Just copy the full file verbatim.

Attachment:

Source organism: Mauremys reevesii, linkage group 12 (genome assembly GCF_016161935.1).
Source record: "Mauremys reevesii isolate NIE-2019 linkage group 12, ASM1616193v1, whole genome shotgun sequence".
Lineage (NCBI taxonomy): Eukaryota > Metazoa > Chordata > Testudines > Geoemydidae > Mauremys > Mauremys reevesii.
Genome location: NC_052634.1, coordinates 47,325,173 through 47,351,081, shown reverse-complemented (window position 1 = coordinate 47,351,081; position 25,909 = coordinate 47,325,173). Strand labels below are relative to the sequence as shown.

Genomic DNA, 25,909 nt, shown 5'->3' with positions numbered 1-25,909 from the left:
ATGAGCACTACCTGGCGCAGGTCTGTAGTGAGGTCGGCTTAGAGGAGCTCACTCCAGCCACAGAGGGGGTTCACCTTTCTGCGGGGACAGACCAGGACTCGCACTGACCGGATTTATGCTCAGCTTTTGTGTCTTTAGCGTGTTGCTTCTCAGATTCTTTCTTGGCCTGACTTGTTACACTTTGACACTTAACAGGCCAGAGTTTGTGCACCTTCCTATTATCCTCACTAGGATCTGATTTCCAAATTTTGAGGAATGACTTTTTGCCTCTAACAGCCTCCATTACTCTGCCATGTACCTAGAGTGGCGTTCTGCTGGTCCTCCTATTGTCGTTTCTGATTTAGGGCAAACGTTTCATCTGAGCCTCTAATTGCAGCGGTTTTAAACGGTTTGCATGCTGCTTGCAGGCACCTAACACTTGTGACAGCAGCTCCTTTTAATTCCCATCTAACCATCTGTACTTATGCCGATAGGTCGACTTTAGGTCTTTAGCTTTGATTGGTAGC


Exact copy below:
Source organism: Mauremys reevesii, linkage group 12 (genome assembly GCF_016161935.1).
Source record: "Mauremys reevesii isolate NIE-2019 linkage group 12, ASM1616193v1, whole genome shotgun sequence".
Lineage (NCBI taxonomy): Eukaryota > Metazoa > Chordata > Testudines > Geoemydidae > Mauremys > Mauremys reevesii.
Genome location: NC_052634.1, coordinates 47,325,173 through 47,351,081, shown reverse-complemented (window position 1 = coordinate 47,351,081; position 25,909 = coordinate 47,325,173). Strand labels below are relative to the sequence as shown.

Genomic DNA, 25,909 nt, shown 5'->3' with positions numbered 1-25,909 from the left:
ATGAGCACTACCTGGCGCAGGTCTGTAGTGAGGTCGGCTTAGAGGAGCTCACTCCAGCCACAGAGGGGGTTCACCTTTCTGCGGGGACAGACCAGGACTCGCACTGACCGGATTTATGCTCAGCTTTTGTGTCTTTAGCGTGTTGCTTCTCAGATTCTTTCTTGGCCTGACTTGTTACACTTTGACACTTAACAGGCCAGAGTTTGTGCACCTTCCTATTATCCTCACTAGGATCTGATTTCCAAATTTTGAGGAATGACTTTTTGCCTCTAACAGCCTCCATTACTCTGCCATGTACCTAGAGTGGCGTTCTGCTGGTCCTCCTATTGTCGTTTCTGATTTAGGGCAAACGTTTCATCTGAGCCTCTAATTGCAGCGGTTTTAAACGGTTTGCATGCTGCTTGCAGGCACCTAACACTTGTGACAGCAGCTCCTTTTAATTCCCATCTAACCATCTGTACTTATGCCGATAGGTCGACTTTAGGTCTTTAGCTTTGATTGGTAGC